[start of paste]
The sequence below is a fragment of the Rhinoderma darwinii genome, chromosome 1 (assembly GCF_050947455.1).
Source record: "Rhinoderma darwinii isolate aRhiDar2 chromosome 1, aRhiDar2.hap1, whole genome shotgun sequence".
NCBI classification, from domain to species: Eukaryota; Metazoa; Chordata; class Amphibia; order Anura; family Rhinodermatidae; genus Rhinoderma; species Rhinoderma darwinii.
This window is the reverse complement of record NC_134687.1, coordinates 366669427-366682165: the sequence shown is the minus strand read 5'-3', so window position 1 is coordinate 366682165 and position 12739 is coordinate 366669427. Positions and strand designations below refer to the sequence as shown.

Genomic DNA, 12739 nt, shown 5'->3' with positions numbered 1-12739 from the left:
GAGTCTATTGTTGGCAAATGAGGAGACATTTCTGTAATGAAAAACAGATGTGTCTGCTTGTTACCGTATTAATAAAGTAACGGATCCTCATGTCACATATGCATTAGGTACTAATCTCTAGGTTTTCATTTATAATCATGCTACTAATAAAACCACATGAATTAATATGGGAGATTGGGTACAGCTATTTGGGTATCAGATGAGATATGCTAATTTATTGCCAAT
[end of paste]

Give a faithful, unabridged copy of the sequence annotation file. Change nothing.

The sequence below is a fragment of the Rhinoderma darwinii genome, chromosome 1 (assembly GCF_050947455.1).
Source record: "Rhinoderma darwinii isolate aRhiDar2 chromosome 1, aRhiDar2.hap1, whole genome shotgun sequence".
NCBI classification, from domain to species: Eukaryota; Metazoa; Chordata; class Amphibia; order Anura; family Rhinodermatidae; genus Rhinoderma; species Rhinoderma darwinii.
This window is the reverse complement of record NC_134687.1, coordinates 366669427-366682165: the sequence shown is the minus strand read 5'-3', so window position 1 is coordinate 366682165 and position 12739 is coordinate 366669427. Positions and strand designations below refer to the sequence as shown.

Genomic DNA, 12739 nt, shown 5'->3' with positions numbered 1-12739 from the left:
GAGTCTATTGTTGGCAAATGAGGAGACATTTCTGTAATGAAAAACAGATGTGTCTGCTTGTTACCGTATTAATAAAGTAACGGATCCTCATGTCACATATGCATTAGGTACTAATCTCTAGGTTTTCATTTATAATCATGCTACTAATAAAACCACATGAATTAATATGGGAGATTGGGTACAGCTATTTGGGTATCAGATGAGATATGCTAATTTATTGCCAAT